Click here to learn more about this new IAFR ministry location!

3 things to ponder

I was introduced to a friend’s mother-in-law after worship this morning. She will be leading a short-term team to serve refugees in Athens with another mission agency later this year. She thinks this might be something God is calling her into in a long term capacity. She was looking for helpful insights.

Her time was limited. So lucky her. At risk of being blunt and possibly rude, I unloaded three things for her to ponder in rapid succession.

First, I encouraged her to see refugees as more than people in need. See them as an important part of the solution to the many challenges they face. See them as partners. I’ve never met a person that likes to be pitied.

I explained how de-humanizing it is for people to be treated only as people in need. Because of this, refugees often feel others view them as less than human. Well-meaning transactional ministries (e.g. I give them something that they need and they take it) can suck the air out of a soul.

But it is re-humanizing when we affirm them as people of value with something worthwhile to offer. This is why is it so important to receive their often generous hospitality. They have something beautiful to give – and we might just need it.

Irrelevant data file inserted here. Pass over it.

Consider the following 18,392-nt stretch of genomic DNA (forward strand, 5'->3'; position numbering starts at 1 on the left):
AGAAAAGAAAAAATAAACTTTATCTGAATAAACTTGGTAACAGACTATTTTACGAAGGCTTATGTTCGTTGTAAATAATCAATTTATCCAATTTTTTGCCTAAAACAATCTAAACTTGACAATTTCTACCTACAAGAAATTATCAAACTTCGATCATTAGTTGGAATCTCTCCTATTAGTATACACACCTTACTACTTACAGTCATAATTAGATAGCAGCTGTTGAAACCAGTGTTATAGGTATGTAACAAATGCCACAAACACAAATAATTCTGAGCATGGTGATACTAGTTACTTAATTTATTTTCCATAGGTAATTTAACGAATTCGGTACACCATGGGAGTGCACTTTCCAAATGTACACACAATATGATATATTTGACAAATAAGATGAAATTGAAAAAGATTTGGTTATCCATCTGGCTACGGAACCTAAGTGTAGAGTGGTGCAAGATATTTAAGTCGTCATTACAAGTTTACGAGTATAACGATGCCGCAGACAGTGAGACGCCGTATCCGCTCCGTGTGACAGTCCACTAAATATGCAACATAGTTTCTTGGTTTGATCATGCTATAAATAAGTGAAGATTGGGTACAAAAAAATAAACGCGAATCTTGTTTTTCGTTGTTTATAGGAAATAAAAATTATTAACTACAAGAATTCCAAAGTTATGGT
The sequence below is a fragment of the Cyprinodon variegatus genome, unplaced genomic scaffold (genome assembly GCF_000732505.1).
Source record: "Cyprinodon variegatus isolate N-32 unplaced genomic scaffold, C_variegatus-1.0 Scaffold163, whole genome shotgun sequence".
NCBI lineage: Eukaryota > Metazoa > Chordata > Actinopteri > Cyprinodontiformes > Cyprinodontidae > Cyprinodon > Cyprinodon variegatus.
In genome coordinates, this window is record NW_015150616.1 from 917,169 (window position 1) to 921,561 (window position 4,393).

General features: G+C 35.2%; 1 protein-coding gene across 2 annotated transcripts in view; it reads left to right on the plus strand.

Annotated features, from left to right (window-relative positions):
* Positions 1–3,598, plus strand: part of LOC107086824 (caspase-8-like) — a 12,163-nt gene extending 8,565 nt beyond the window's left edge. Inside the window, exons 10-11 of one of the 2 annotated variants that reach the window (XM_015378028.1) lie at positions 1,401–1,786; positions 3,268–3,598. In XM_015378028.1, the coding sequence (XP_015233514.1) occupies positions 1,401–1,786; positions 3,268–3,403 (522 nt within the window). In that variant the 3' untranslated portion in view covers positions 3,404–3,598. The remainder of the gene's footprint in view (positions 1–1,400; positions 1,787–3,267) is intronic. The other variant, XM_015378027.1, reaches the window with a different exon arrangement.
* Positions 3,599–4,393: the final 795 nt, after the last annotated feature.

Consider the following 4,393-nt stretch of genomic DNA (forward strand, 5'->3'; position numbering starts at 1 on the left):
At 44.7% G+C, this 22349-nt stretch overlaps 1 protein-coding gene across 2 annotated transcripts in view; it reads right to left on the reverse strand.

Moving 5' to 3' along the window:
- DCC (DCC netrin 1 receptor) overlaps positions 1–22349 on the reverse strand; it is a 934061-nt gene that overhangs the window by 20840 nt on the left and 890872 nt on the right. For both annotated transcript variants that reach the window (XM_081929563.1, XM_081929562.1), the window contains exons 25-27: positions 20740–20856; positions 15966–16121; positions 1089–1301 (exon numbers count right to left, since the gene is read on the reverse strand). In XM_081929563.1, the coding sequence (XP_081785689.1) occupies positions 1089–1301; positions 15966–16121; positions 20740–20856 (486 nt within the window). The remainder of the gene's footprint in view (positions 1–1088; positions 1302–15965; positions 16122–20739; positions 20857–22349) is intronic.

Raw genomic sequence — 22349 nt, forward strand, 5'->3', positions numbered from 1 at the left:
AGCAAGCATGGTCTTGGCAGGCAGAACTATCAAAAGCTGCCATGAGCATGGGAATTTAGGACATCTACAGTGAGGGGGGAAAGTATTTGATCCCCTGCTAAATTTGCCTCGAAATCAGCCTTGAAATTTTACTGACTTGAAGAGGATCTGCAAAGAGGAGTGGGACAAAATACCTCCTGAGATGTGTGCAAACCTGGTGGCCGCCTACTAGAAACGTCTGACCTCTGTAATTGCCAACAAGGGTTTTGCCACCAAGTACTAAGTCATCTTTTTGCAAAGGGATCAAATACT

Second, at risk of sounding like a heretic, I shared with her how many Christians frame refugee ministry primarily as an opportunity to “reach” people from “unreached” countries with the gospel. While I am in no way saying it is bad or wrong to share Jesus with refugees, I am saying that if that is the primary reason we pursue them we may well fail to truly love them.

We dare not be like the many people out there who feed on vulnerable people. They see their vulnerability as an opportunity to further their personal agenda. Some exploit refugees for political gain. Some lure refugees and asylum seekers into their human trafficking or drug smuggling rackets. Some exploit and abuse them for their own twisted ego trip or pleasure. Others see their vulnerability as an opportunity to recruit them into their religious group. All of these people see refugees as a means to further their own agenda.

As followers of Jesus, we should step into their lives without an agenda beyond letting them know that we care for them and that spending time with them is valuable in and of itself. Rather than seeing them as “unreached people” we need to see them as people – people caught up in the suffering and chaos of a world turned upside down and inside out. People in a world in which they have been robbed of place.